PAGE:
“The main consideration is keeping within the manufacturer’s specified roof load rating,” Paul Epthorp from Rhino-Rack explained. “By placing light but bulky gear on the roof like swags, tents, camp chairs you save space in the cabin for heavier items such as fridges, while still allowing recovery gear and awnings to be easily accessible on the roof.
“To a large extent it’s about packing smarter, though it’s important to drive with greater caution and understand your vehicle may take longer to slow down,” Epthorp said. “Lastly, always use good quality, load-rated tie-down straps to secure your items.”
Don’t forget about the added height when you decide to stop off to grab some bread in the undercover supermarket carpark – “be aware of added height of rack and contents, as well as overhanging trees, bridges and garages,” ARB’s Diedrich added.
GVM & GCM
“The fast advancement of technology within vehicles, and the amount of aftermarket accessories available make it very easy to reach the vehicles GVM and GCM limit,” Paul Epthorp explained. “While the roof load rating is factored into the GVM, if you’ve made other mods which increase the kerb mass weight (KMW), like an extra fuel tank, weight may need to be reduced elsewhere to stay within the GVM. Every gram of weight added to the vehicle must be taken into consideration.”
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“Suspension systems are getting smarter, so when a system like KDSS is loaded up with extra cargo inside and outside of the vehicle, there is potential that the system may operate differently, changing the dynamics of the vehicle,” Paul Epthorp from Rhino-Rack explained.
Secure the load
ONCE a load is properly distributed on the roof racks, it’s a legal requirement to ensure all items are adequately secured to the vehicle … the last thing you want is to slam on the brakes and have your kayak slide into the rear window of the car in front of you.
To do this properly, always use rated securing straps. “Compromising or modifying the restraints may result in a catastrophic failure,” explained Rhino-Rack’s Epthorp.
It’s also a legal requirement – and common sense – to store combustible equipment (gas and fuel bottles) on the outside of a vehicle. For longer objects, like kayaks and canoes, remember to tie down both the front and rear to the roof racks and the front bar if possible.
Roof rack installation
ANYONE with basic tools and a bit of skill turning spanners will be able to backyard-fit most set of roof racks. However, both Rhino-Rack and Yakima advise professional fitment is required when it comes to some of the more complicated 4x4 setups.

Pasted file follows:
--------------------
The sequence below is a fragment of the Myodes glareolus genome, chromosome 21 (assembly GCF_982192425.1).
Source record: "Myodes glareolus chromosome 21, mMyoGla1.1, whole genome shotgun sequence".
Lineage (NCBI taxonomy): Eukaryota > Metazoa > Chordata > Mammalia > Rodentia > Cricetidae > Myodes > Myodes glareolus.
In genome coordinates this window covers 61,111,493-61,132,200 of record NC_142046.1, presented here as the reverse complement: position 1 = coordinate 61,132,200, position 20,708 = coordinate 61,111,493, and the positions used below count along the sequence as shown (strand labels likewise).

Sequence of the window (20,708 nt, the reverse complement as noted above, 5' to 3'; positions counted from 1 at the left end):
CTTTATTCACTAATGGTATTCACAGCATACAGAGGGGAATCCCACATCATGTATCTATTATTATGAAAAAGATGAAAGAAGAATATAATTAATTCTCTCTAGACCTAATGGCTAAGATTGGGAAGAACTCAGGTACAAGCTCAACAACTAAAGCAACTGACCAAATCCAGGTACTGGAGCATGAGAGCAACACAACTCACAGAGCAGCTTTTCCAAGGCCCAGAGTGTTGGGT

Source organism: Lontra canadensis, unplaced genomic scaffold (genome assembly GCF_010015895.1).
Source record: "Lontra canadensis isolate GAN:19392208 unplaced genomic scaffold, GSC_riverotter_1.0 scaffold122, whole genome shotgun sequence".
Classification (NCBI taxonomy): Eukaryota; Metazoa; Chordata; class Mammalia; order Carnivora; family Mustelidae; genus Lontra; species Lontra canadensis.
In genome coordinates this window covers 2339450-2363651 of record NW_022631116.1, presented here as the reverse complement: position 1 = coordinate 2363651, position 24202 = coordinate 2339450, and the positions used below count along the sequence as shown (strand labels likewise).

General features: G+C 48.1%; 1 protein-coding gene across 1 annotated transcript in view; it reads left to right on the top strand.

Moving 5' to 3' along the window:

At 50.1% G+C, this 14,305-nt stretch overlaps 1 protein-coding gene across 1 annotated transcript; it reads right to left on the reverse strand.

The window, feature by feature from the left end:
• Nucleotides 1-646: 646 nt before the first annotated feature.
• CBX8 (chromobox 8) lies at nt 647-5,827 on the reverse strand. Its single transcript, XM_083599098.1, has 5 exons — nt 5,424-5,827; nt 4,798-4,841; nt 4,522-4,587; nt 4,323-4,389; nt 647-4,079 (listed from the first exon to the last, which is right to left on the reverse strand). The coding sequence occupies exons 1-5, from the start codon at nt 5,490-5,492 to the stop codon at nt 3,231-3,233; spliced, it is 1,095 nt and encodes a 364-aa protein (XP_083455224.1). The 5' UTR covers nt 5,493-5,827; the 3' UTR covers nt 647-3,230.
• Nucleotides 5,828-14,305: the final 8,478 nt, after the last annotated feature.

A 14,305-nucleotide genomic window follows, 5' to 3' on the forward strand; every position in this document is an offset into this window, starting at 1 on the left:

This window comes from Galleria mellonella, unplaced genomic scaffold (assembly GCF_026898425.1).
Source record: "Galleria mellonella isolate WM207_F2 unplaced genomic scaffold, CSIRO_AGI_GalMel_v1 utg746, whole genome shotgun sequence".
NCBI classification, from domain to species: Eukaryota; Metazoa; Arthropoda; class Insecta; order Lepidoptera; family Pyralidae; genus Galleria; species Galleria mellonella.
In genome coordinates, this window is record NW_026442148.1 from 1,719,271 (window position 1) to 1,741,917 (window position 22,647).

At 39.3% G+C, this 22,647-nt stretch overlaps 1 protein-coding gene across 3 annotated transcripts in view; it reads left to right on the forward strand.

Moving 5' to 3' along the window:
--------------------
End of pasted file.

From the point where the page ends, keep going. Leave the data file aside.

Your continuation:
“Regardless of who installs your roof racks, you should check all bolts and fixtures are tight every 1000km and before every trip,” Paul Epthorp said. “Consider checking more frequently when driving on unsealed surfaces and ensure your cargo is secured.”
Roof load ratings
BEFORE you even begin to throw things on top of the roof racks, it’s critical to be aware of your vehicle’s roof load rating – every vehicle has one, with 4x4s varying from 50kg to 100kg, with some models going higher again (but check your vehicle’s manual to be sure). A roof load rating is dictated by a vehicle manufacturer, and exceeding the capacity can lead to serious safety issues. Plus, you also run the risk of voiding a warranty.
“Know your vehicle’s roof load rating!” Chris Lyons enforced. “Roof racks can bear a certain load, but if the vehicle’s roof is not of the same load rating equivalent or better, damage to the vehicle can happen.”
A roof rack will also have a carrying capacity (for example, ARB racks are rated to 150kg), with different styles and designs suited for various weights – so, again, opt for a roof rack that suits your vehicle and intended purpose.
“Often roof racks can withstand greater loads than the vehicle roof,” said Rhino-Rack’s Epthorp. “But, regardless of your racks or tray, the roof of your vehicle is designed to only support a specified weight, and that is a very important thing to be aware of.”
Overloading a roof rack is a common problem and you’ll often see poorly loaded vehicles on off-road pursuits. As mentioned previously, excess weight on top changes the driving dynamics of a vehicle, but if too much weight is packed on top then the chances of a serious problem striking increases tenfold, as Chris Lyons explained.
“Your vehicle may be damaged (roof crushed), your braking ability can be diminished. Being severely too top heavy and making tight turns at too much speed can really have severe outcomes,” he said.
Paul Epthorp talked us through the best method to avoid overloading a vehicle: “Take the vehicle load rating and subtract the weight of the roof rack, any accessories and your load,” he said. “This will tell you the cargo rating: the safe load to carry on your vehicle.”
There are three types of load rating, as well as the cargo rating...
Static Load Rating: When the vehicle is stationary.
On-Road Load Rating: Driving on sealed roads.
Off-Road Load Rating: Driving on dirt, uneven or unsealed roads.
Cargo Rating: Amount of luggage or gear you can put on your racks and roof rack accessories.